President Obama thanked China, the suspected source of the large-scale cyber attacks against the Office of Personnel Management (OPM), for its role in finalizing the Iran nuclear arms deal.
The Associated Press reported that Obama had a conversation with Chinese President Xi Jinping Monday during which he thanked the world leader for his role in securing the nuclear agreement.
On Monday, the United Nations Security Council -- of which China is a permanent member -- unanimously backed the Iran nuclear agreement. China also helped negotiate the deal with Iran, which was finalized in Vienna last week.
Both Democrats and Republicans have criticized the agreement, which would lift international sanctions on Iran while allowing the country to press on with crucial elements of its nuclear work, research, and development.
In an apparent effort to drum up support for the deal, the White House launched a Twitter account Tuesday dedicated to dispersing the "facts" of the nuclear arms agreement with Iran.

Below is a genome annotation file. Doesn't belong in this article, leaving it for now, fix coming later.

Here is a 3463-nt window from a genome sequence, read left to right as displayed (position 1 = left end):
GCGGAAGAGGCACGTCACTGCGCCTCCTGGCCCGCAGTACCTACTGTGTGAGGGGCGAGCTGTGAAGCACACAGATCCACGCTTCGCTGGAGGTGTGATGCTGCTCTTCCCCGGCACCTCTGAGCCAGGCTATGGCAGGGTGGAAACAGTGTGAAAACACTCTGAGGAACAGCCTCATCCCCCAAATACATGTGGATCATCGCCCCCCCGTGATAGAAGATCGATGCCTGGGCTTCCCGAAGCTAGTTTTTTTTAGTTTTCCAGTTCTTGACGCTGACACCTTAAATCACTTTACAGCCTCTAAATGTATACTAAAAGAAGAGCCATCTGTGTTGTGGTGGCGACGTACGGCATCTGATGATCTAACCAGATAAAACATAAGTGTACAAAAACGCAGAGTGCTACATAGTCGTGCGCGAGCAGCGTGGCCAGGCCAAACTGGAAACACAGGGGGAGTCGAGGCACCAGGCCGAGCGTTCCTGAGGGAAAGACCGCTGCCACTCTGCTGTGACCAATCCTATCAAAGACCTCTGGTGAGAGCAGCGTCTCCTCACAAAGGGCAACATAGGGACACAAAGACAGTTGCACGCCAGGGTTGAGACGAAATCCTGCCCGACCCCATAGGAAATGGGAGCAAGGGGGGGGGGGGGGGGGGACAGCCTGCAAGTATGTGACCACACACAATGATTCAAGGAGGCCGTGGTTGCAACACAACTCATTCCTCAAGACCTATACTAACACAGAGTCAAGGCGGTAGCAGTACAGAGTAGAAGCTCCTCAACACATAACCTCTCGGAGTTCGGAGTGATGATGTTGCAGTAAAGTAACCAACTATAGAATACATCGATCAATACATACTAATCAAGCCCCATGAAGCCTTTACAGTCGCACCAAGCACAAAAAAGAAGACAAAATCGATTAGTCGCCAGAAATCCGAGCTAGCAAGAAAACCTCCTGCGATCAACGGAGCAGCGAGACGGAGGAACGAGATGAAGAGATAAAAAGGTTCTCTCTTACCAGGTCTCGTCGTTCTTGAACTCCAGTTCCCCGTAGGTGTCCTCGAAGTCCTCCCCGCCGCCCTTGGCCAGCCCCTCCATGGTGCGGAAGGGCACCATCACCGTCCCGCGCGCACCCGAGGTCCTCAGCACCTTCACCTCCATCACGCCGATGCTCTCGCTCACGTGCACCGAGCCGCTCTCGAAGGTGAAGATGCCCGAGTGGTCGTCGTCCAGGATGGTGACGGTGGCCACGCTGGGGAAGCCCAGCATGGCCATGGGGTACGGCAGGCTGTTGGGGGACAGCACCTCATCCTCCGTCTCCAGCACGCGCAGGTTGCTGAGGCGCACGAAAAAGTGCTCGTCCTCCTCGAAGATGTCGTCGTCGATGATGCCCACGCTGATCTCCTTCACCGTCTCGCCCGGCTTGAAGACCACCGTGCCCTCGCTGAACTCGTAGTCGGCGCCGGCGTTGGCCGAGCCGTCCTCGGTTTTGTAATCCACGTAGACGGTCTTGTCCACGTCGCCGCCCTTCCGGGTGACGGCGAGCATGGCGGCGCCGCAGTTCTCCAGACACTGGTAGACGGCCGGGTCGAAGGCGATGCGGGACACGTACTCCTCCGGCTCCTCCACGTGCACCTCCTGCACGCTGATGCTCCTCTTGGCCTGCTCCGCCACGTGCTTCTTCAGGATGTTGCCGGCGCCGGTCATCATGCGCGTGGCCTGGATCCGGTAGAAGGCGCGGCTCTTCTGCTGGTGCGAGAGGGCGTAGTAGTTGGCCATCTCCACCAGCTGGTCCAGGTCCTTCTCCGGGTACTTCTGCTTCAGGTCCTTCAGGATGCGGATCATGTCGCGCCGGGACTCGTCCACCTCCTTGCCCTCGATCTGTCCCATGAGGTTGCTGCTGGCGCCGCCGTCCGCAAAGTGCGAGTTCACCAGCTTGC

Earlier this month, an internal report by the Department of Homeland Security indicated that the nine major cyber attacks against OPM over the last year originated from Chinese sources.
The attacks, which compromised the personal data of 22.1 million Americans, are believed to be part of a larger-scale operation aimed at stealing information for intelligence or military reasons.
"It’s a gold mine for Chinese intelligence," James Lewis, a cyber security expert with the Center for Strategic and International Studies, told the Washington Free Beacon of the attacks. "This information lets them get into the Americans’ skin, see how they think and where they might make a mistake."
The Obama administration has been silent on the OPM attacks.
Published under: Barack Obama , China , Iran , Nuclear Weapons , Xi Jinping